Besides board games and double Dutch, summers also meant Mitch, the good humored ice cream man. We always heard his truck music before he turned the corner. Dressed in uniform-white shirt, white pants and white hat, he’d stand outside his truck taking orders and then searching behind a thick, white door for the packaged ice cream we requested. I had never seen a coin change belt dispenser until I saw his. After getting over the excitement of making my purchase, I would rush to unwrap my ice cream to see if I had won Mitch’s lottery, Lucky Stick engraved into the wood. I won a free ice cream at least once. I recently learned that the Federal Trade Commission considered those lucky sticks an illegal lottery in 1939. Over twenty-five years after that announcement, Mitch was still bringing broad smiles to the streets of Brooklyn with his sticks of luck.
(Photo by TOLBERT / Alamy Stock Photo)
Sitting at the top of a brownstone stoop, I learned to love the Game of Life. Remember those cute little cars and peg holes for a growing peg family? That game had me making decisions about auto insurance and college at ten-years- old.
(Photo by Randy Fath/Unsplash)
When I was growing up, no one could have ever told me that there was a better place or time to experience New York City than during the hot summers of the 1950s and 1960s. Mind you, no fan or air conditioner blew air around my home during those days, but somehow if I sat still long enough, I remained relatively cool. Once the sun made its journey to the middle of the street, all the children came out to play.
Under the summer sun, I had a chance to exercise my physical, mental and emotional muscles. (I had to learn how to win and lose.) My hot summer games, double Dutch jumping, and songs were mandatory preparation, if not the recipe, for withstanding the trouble in mind or body waiting in the wings of adulthood. Remembering that experience brings joy over fifty years later. I can hear the rope (a telephone cable line ), the jumper’s feet rhythmically hitting the pavement, and our voices singing.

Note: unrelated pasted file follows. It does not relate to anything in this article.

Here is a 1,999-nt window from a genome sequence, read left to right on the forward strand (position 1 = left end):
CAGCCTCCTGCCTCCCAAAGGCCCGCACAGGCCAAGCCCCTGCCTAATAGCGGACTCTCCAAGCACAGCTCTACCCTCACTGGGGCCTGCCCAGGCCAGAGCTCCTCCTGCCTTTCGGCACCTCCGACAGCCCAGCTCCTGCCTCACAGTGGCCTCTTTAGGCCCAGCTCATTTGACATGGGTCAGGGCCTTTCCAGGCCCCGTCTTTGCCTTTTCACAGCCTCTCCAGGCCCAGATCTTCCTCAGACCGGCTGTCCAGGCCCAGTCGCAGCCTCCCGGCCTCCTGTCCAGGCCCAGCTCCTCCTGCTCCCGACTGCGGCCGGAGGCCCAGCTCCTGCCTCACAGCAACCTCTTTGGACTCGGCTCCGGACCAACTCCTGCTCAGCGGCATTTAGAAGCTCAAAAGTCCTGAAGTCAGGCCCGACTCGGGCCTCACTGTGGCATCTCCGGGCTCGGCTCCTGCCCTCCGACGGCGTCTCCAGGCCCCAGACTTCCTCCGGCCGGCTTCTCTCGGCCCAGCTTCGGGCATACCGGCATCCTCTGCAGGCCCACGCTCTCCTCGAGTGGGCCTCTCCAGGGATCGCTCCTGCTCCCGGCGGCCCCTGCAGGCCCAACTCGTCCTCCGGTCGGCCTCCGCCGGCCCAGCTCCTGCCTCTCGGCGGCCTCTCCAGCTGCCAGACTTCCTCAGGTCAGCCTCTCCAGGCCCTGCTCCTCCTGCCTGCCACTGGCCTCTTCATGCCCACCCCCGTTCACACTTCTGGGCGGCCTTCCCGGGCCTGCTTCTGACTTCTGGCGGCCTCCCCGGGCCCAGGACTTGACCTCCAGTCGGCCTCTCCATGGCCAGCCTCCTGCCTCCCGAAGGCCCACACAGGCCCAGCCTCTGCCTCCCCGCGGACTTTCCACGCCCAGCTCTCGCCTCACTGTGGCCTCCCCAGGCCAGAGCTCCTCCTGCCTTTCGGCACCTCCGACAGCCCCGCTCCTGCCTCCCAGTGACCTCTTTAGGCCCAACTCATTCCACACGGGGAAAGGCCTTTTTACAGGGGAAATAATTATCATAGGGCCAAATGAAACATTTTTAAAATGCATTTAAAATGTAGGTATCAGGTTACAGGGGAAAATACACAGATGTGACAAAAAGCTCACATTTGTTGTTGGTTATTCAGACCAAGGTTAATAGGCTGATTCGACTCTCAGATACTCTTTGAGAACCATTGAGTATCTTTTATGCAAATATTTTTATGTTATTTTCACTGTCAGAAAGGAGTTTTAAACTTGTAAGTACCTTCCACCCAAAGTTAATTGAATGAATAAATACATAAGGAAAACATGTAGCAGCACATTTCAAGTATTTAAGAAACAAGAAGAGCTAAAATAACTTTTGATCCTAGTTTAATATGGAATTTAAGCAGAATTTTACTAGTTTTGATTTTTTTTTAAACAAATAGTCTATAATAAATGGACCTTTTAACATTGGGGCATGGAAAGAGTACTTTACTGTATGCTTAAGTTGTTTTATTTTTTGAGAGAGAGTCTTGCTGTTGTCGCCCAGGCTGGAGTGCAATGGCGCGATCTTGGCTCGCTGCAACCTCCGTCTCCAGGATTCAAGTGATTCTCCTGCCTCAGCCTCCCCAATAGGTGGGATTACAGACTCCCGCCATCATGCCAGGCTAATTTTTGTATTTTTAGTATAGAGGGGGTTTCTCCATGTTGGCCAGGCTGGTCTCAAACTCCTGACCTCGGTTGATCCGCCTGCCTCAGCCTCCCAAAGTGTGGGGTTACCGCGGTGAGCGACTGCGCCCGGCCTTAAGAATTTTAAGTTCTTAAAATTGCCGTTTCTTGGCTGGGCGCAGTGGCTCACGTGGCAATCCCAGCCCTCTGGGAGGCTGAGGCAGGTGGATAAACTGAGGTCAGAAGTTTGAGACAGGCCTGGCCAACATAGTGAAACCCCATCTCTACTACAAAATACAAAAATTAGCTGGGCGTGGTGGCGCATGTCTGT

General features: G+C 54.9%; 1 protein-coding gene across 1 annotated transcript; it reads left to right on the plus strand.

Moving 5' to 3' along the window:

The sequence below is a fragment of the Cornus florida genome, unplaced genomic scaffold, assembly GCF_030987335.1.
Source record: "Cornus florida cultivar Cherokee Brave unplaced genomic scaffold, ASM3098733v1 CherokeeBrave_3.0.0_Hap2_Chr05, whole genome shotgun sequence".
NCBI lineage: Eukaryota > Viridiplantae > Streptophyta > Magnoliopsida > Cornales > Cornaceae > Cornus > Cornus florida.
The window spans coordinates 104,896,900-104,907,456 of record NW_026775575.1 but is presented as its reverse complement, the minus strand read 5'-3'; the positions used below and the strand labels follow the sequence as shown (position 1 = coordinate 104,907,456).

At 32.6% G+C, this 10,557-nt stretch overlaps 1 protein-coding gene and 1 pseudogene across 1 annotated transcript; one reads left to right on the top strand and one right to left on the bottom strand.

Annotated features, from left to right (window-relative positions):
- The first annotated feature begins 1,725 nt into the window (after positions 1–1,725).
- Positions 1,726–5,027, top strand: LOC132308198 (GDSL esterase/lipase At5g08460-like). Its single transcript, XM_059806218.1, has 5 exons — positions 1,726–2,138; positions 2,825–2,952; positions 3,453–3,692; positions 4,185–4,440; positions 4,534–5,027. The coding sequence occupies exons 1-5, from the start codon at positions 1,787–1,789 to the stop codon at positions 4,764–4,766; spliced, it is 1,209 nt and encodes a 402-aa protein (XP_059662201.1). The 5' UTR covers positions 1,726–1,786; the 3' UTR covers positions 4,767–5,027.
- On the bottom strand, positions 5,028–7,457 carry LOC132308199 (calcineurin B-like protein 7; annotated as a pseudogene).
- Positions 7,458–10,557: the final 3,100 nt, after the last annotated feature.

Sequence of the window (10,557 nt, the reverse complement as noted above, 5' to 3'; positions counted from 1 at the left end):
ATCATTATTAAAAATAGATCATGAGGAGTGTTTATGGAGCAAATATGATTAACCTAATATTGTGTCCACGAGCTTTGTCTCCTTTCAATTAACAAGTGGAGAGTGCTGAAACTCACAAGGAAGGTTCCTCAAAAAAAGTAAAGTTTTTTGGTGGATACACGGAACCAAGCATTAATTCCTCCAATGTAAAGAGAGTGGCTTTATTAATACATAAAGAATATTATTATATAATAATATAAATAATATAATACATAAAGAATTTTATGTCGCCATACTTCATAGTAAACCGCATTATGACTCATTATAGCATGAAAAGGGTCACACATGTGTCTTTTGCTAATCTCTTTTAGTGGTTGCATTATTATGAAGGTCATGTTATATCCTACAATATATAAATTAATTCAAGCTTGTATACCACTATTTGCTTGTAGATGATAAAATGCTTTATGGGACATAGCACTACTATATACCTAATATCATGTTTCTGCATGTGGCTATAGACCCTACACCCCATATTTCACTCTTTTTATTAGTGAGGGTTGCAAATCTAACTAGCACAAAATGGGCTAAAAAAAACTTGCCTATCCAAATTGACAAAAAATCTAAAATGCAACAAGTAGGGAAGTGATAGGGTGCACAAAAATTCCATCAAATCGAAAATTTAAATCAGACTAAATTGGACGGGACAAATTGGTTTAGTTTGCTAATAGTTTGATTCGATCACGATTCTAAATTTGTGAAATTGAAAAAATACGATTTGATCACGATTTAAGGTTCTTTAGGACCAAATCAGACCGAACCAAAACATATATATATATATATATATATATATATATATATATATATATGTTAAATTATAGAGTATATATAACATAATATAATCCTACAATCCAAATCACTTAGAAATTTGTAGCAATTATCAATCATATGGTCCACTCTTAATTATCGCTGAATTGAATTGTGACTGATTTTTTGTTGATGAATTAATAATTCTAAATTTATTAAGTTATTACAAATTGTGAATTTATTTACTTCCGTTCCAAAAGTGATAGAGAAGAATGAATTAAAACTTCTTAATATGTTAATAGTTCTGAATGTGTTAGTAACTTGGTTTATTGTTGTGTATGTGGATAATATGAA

“All in together, girls. How do you like the weather girls? January, February, March. . .“
(Bedford-Stuyvesant, August 2017/MJM Collection)
Adults didn’t supervise or organize our games. I don’t even remember if any of us took the lead. We just co-operated. If we had to choose who was it in a game of tag, all six or seven of us would put one foot in a circle and “eeny, meeny, miney mo” our way to it. And we were off looking for hiding places behind cars, trees, even around corners. One corner we avoided because the owner kept two mature Doberman Pinschers in his high-gated yard.
Here we are in the midst of a hot summer in New York City as the mayor offers cash as a carrot to the unvaccinated and issues a strong recommendation for indoor mask wearing.
Back then, we didn’t worry about the headlines. Our biggest challenge was hitting a ball, running a race or